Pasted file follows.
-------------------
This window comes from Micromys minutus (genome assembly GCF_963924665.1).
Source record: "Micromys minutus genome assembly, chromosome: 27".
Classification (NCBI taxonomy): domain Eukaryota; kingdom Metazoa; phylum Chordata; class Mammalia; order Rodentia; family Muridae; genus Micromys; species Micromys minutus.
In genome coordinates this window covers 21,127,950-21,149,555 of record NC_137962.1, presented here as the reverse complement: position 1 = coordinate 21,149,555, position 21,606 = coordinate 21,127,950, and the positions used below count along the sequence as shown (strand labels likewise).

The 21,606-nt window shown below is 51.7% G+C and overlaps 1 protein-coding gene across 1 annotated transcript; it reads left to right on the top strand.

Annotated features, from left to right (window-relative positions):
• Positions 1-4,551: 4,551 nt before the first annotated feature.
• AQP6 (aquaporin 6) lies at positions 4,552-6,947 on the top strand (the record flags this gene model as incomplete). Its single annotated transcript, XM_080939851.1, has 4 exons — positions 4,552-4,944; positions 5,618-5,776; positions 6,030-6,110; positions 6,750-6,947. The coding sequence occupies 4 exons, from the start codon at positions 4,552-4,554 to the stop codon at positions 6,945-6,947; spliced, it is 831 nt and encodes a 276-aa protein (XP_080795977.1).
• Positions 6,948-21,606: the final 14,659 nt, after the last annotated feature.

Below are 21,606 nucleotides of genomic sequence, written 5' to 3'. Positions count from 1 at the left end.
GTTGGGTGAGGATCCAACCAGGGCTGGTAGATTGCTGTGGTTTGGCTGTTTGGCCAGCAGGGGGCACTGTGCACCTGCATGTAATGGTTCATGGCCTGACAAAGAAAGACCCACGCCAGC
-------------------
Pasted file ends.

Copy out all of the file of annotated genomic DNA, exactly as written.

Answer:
This window comes from Micromys minutus (genome assembly GCF_963924665.1).
Source record: "Micromys minutus genome assembly, chromosome: 27".
Classification (NCBI taxonomy): domain Eukaryota; kingdom Metazoa; phylum Chordata; class Mammalia; order Rodentia; family Muridae; genus Micromys; species Micromys minutus.
In genome coordinates this window covers 21,127,950-21,149,555 of record NC_137962.1, presented here as the reverse complement: position 1 = coordinate 21,149,555, position 21,606 = coordinate 21,127,950, and the positions used below count along the sequence as shown (strand labels likewise).

The 21,606-nt window shown below is 51.7% G+C and overlaps 1 protein-coding gene across 1 annotated transcript; it reads left to right on the top strand.

Annotated features, from left to right (window-relative positions):
• Positions 1-4,551: 4,551 nt before the first annotated feature.
• AQP6 (aquaporin 6) lies at positions 4,552-6,947 on the top strand (the record flags this gene model as incomplete). Its single annotated transcript, XM_080939851.1, has 4 exons — positions 4,552-4,944; positions 5,618-5,776; positions 6,030-6,110; positions 6,750-6,947. The coding sequence occupies 4 exons, from the start codon at positions 4,552-4,554 to the stop codon at positions 6,945-6,947; spliced, it is 831 nt and encodes a 276-aa protein (XP_080795977.1).
• Positions 6,948-21,606: the final 14,659 nt, after the last annotated feature.

Below are 21,606 nucleotides of genomic sequence, written 5' to 3'. Positions count from 1 at the left end.
GTTGGGTGAGGATCCAACCAGGGCTGGTAGATTGCTGTGGTTTGGCTGTTTGGCCAGCAGGGGGCACTGTGCACCTGCATGTAATGGTTCATGGCCTGACAAAGAAAGACCCACGCCAGC